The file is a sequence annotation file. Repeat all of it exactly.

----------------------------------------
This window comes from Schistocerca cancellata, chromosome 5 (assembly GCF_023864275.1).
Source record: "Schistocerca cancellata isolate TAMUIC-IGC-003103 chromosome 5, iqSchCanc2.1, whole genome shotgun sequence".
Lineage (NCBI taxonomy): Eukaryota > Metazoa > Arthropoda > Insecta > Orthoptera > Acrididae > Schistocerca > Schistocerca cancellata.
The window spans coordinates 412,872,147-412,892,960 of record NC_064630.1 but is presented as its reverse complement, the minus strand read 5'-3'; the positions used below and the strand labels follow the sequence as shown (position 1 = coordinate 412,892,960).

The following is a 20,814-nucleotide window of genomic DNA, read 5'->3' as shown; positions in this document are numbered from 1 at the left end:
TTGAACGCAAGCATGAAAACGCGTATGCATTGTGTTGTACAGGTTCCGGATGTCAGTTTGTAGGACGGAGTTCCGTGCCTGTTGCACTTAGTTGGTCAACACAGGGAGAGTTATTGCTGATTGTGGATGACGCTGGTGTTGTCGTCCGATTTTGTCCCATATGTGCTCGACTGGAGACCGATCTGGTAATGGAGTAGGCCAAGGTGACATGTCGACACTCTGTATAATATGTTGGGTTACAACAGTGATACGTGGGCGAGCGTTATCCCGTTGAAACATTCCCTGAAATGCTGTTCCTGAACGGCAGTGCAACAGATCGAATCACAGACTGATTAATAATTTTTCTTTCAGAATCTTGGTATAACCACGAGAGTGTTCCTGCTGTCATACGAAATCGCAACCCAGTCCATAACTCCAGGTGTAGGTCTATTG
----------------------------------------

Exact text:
This window comes from Schistocerca cancellata, chromosome 5 (assembly GCF_023864275.1).
Source record: "Schistocerca cancellata isolate TAMUIC-IGC-003103 chromosome 5, iqSchCanc2.1, whole genome shotgun sequence".
Lineage (NCBI taxonomy): Eukaryota > Metazoa > Arthropoda > Insecta > Orthoptera > Acrididae > Schistocerca > Schistocerca cancellata.
The window spans coordinates 412,872,147-412,892,960 of record NC_064630.1 but is presented as its reverse complement, the minus strand read 5'-3'; the positions used below and the strand labels follow the sequence as shown (position 1 = coordinate 412,892,960).

The following is a 20,814-nucleotide window of genomic DNA, read 5'->3' as shown; positions in this document are numbered from 1 at the left end:
TTGAACGCAAGCATGAAAACGCGTATGCATTGTGTTGTACAGGTTCCGGATGTCAGTTTGTAGGACGGAGTTCCGTGCCTGTTGCACTTAGTTGGTCAACACAGGGAGAGTTATTGCTGATTGTGGATGACGCTGGTGTTGTCGTCCGATTTTGTCCCATATGTGCTCGACTGGAGACCGATCTGGTAATGGAGTAGGCCAAGGTGACATGTCGACACTCTGTATAATATGTTGGGTTACAACAGTGATACGTGGGCGAGCGTTATCCCGTTGAAACATTCCCTGAAATGCTGTTCCTGAACGGCAGTGCAACAGATCGAATCACAGACTGATTAATAATTTTTCTTTCAGAATCTTGGTATAACCACGAGAGTGTTCCTGCTGTCATACGAAATCGCAACCCAGTCCATAACTCCAGGTGTAGGTCTATTG